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I have some Python 2.7 code written that uses the argparse module. Now I need to run it on a Python 2.6 machine and it won't work since argparse was added in 2.7.

Is there anyway I can get argparse in 2.6? I would like to avoid rewriting the code, since I will be transferring this kind of code between the machines often. Upgrading python is not an option.

I should have clarified that the ideal solution would be something that does not require module installation.

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You can simply install the argparse package on the machine. – David Robinson Mar 11 '13 at 2:12
2 – Blender Mar 11 '13 at 2:12
@nneonneo: Second result on Google if you just search "argparse". – Blender Mar 11 '13 at 2:16
@nneonneo I obviously saw that, but it wasn't clear to me if it is exactly the same as the 2.7 argparse. Also I wanted to see if there is some solution that doesn't require installation of a module. – Bitwise Mar 11 '13 at 2:17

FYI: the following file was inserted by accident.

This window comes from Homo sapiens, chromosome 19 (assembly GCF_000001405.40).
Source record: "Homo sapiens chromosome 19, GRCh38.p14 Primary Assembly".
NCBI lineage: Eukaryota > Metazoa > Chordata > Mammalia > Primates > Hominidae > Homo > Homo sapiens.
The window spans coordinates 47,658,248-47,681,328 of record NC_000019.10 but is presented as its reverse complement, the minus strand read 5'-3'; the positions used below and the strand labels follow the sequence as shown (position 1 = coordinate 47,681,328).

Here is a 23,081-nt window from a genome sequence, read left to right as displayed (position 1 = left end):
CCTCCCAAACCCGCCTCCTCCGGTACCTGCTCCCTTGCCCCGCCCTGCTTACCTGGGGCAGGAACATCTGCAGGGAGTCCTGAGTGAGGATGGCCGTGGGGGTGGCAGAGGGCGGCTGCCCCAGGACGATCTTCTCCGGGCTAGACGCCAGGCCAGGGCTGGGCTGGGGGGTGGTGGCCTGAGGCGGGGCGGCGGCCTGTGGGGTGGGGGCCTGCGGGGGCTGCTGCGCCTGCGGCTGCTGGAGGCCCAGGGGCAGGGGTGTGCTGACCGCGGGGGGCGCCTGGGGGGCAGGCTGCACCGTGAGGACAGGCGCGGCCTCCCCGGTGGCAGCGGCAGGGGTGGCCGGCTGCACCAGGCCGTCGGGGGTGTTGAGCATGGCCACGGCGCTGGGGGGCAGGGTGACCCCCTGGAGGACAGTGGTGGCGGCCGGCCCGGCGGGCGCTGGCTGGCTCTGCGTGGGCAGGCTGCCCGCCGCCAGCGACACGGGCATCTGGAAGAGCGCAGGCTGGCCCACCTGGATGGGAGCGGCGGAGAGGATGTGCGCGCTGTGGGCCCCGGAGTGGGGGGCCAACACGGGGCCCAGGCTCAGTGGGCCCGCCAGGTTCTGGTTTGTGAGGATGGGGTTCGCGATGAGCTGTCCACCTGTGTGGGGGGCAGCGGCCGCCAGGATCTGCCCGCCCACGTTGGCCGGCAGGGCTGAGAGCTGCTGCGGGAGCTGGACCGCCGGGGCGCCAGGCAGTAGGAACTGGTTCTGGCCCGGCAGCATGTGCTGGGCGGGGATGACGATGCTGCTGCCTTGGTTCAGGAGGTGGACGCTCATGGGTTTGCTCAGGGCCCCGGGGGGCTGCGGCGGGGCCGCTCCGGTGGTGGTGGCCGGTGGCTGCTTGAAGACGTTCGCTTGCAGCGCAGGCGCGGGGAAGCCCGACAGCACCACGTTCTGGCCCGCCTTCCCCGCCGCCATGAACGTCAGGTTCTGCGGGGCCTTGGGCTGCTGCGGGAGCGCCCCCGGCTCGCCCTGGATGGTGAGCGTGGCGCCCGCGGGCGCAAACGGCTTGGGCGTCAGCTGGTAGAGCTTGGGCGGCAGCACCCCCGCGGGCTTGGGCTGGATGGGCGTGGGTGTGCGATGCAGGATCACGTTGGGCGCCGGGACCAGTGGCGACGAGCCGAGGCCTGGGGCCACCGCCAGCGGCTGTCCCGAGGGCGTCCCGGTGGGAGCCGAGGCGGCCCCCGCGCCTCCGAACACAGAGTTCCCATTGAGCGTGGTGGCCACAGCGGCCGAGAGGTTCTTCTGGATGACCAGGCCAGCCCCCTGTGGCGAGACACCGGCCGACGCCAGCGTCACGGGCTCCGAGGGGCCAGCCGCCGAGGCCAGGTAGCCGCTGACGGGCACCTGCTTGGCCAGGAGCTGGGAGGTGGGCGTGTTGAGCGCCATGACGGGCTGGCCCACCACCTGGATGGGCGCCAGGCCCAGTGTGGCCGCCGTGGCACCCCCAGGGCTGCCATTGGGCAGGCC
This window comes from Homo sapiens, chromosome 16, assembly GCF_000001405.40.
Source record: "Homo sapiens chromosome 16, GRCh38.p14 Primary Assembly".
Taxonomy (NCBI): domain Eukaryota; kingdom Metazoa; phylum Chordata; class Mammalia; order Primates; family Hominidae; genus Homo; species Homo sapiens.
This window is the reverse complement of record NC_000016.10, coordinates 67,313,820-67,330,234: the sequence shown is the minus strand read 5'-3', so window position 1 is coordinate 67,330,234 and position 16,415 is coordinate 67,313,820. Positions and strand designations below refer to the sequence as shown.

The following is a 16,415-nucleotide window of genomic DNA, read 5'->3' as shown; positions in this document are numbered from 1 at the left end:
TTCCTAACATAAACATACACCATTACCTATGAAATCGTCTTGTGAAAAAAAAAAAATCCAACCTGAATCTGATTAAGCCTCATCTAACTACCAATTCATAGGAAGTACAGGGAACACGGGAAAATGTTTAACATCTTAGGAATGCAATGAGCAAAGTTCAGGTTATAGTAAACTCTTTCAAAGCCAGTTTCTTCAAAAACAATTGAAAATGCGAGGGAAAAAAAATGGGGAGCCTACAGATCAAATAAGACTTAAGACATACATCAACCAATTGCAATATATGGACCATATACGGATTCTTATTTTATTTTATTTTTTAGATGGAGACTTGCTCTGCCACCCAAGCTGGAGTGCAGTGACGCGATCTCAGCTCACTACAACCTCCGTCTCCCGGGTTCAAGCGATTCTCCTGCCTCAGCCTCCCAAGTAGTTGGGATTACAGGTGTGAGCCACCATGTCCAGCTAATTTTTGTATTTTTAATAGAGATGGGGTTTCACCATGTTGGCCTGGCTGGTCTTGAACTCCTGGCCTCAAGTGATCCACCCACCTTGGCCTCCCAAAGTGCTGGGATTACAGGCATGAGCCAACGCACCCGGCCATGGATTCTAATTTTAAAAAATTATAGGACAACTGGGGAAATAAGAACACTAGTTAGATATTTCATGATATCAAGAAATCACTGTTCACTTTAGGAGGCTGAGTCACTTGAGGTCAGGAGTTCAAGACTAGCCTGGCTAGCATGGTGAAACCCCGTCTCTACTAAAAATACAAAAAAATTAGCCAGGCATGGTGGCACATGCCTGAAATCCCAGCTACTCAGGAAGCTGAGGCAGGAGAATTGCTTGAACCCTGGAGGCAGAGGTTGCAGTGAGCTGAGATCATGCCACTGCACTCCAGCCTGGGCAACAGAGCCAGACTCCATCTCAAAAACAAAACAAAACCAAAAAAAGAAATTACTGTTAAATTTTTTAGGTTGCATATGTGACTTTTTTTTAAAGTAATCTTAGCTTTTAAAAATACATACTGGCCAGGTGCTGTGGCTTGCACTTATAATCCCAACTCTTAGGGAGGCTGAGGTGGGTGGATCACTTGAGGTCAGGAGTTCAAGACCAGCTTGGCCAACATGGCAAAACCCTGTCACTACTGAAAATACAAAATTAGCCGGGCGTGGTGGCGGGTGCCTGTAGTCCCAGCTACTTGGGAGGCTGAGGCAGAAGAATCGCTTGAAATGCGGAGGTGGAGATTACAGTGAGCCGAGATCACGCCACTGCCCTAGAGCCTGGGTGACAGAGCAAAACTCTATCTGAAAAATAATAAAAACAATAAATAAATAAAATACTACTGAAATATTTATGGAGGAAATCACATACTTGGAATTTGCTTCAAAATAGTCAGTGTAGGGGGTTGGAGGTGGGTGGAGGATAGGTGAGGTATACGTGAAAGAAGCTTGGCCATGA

from __future__ import ... is only for language features, not whole modules. You can actually check what's available in __future__ by doing import __future__; dir(__future__). (I am not responsible for any paradoxes derived from seeing the future) – nneonneo Mar 11 '13 at 2:22
up vote 28 down vote accepted

You can install it via pip or easy_install:

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On Centos, Scientific, or Redhat, you can fix this by running the command:for

yum install python-argparse
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According to, the package python-argparse is only available on CentOS 6 repository. On CentOS 5, it is available on EPEL repository, which must be enabled. For more information, check the CentOS Wiki topic on Repositories. – TManhente Nov 11 '15 at 16:19

you can also get the file (e.g. from and put it in the same folder as your main python file.

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If you are on Debian-like systems, you may simply write this:

apt-get install python-argparse
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